Newspaper article The Florida Times Union

State Auditors Raise Questions on $28 Million City Land Deal Lack of Records in Preservation Talks Criticized

Newspaper article The Florida Times Union

State Auditors Raise Questions on $28 Million City Land Deal Lack of Records in Preservation Talks Criticized

Article excerpt

Byline: Steve Patterson, Times-Union staff writer

Florida conservation officials didn't do enough research before helping Jacksonville with a $28 million deal to preserve undeveloped land along Butler Boulevard, state auditors have concluded.

The Auditor General's Office said it can't tell whether the money was spent wisely because there's no record of how agents working for the city negotiated the price.

The state Department of Environmental Protection spent $18.3 million in late 2000 to preserve 1,488 acres owned by George Hodges Jr. and his wife, Kernan. The city and the St. Johns River Water Management District each paid another $4.8 million.

Mayor John Delaney defended the price and the project, which is a centerpiece of his land-buying Preservation Project. City officials said keeping detailed negotiation records would build a road map for other landowners to haggle for higher prices.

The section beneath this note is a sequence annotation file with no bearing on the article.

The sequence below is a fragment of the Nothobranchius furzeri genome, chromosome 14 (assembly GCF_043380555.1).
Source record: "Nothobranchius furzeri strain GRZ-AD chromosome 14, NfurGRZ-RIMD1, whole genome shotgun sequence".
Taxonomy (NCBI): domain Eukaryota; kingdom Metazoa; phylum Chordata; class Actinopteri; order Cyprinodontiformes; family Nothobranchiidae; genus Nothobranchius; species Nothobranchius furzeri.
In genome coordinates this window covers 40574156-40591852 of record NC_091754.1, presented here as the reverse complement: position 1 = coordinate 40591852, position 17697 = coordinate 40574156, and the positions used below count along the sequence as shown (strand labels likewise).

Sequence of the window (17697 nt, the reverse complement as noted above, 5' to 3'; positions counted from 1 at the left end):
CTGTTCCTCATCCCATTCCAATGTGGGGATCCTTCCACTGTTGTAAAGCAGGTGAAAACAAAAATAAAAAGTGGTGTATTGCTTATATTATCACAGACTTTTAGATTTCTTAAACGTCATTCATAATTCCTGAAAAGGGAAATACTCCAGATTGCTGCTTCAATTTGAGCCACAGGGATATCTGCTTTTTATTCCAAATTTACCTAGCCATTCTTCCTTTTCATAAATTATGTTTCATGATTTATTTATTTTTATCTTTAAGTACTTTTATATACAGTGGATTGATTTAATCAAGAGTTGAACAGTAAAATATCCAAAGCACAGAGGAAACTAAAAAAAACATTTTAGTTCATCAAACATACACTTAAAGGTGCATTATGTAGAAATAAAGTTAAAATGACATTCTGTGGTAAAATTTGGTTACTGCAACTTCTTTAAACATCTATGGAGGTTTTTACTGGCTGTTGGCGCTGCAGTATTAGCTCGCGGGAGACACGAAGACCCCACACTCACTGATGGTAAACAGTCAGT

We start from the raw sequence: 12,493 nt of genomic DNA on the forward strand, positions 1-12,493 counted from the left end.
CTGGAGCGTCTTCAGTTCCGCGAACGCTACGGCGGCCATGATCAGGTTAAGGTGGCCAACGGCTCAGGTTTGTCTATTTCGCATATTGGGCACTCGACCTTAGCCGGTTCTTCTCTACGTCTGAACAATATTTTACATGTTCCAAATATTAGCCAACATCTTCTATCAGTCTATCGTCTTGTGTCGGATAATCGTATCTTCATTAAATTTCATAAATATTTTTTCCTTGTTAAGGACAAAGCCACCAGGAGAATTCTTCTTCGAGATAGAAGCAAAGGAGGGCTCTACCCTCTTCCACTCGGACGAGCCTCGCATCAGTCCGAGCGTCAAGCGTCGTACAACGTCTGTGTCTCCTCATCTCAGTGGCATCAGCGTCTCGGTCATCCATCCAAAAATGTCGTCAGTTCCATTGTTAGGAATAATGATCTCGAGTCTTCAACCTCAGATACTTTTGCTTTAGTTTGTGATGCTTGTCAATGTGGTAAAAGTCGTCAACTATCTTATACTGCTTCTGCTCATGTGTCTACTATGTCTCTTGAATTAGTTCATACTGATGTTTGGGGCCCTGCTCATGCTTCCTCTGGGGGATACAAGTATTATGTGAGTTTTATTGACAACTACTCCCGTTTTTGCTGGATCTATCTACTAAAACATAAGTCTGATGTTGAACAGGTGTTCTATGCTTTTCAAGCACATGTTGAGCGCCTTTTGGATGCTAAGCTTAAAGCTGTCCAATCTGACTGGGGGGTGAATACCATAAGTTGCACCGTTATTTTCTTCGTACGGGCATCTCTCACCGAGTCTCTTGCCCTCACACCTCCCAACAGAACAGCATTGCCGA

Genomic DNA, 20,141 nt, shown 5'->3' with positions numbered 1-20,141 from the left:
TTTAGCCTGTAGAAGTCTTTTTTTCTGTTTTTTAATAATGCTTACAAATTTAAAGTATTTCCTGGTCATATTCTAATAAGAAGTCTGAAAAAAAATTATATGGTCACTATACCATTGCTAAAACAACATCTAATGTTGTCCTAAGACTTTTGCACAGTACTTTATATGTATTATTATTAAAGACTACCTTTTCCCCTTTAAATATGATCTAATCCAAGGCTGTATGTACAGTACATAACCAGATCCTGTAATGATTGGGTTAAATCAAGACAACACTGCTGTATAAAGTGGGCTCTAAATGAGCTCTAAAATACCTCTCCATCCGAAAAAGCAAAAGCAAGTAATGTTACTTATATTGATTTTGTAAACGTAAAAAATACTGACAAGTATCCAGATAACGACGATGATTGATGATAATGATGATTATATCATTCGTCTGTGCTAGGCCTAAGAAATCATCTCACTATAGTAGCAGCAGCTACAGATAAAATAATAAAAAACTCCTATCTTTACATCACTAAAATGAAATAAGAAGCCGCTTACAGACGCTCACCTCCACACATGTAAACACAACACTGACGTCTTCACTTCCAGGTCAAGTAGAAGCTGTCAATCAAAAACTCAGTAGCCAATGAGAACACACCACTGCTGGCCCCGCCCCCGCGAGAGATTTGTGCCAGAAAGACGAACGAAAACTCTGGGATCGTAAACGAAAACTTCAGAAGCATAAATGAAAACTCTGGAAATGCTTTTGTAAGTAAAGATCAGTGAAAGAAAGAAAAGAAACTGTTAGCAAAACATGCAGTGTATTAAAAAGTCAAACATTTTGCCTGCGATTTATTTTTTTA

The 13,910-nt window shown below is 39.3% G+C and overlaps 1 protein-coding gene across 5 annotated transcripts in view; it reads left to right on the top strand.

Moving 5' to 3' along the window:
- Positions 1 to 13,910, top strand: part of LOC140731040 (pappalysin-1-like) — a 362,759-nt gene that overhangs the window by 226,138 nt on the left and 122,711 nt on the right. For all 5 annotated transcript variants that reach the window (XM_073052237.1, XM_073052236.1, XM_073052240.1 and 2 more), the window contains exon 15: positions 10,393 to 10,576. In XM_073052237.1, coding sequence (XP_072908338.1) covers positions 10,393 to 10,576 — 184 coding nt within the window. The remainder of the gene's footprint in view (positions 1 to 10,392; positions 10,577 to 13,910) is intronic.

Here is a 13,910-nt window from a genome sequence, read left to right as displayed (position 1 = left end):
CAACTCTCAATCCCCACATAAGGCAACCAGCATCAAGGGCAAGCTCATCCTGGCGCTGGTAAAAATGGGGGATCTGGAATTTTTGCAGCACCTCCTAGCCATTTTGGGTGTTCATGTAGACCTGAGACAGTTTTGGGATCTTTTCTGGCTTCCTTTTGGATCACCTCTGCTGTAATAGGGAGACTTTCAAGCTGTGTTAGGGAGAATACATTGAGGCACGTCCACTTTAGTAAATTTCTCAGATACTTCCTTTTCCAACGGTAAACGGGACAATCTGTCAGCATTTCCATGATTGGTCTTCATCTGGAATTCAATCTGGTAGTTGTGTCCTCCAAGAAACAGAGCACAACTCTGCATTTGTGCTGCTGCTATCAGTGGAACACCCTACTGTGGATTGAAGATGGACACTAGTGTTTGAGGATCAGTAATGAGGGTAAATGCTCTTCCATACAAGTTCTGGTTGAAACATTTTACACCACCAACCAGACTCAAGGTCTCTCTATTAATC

"Creating a public record trail that shows how you got there makes it impossible to negotiate the next deal," said Mark Middlebrook, the Preservation Project's executive director.

About 21,000 acres -- 33 square miles -- have been preserved in Duval County since the project was launched three years ago.

The Hodges property, in an area called Cedar Swamp, is in one of the city's top growth corridors. The couple sold their right to develop the land but will own the property the rest of their lives. After their deaths, the state will buy the land for $1.

The deal was one of a handful of conservation easements that auditors evaluated in a report released last week.

The report said the Hodges deal was different from most easements, because the government will eventually own the land and because the owners were paid nearly the full value of the land. That high price may have been justified, but fundamentally the state paid millions "without documented assurance that . . . the terms of the conservation easement were negotiated as favorably as possible," the report said.

The report has no effect on the Hodges deal, but DEP did promise the auditors it would require more records from third-party negotiators in the future. …

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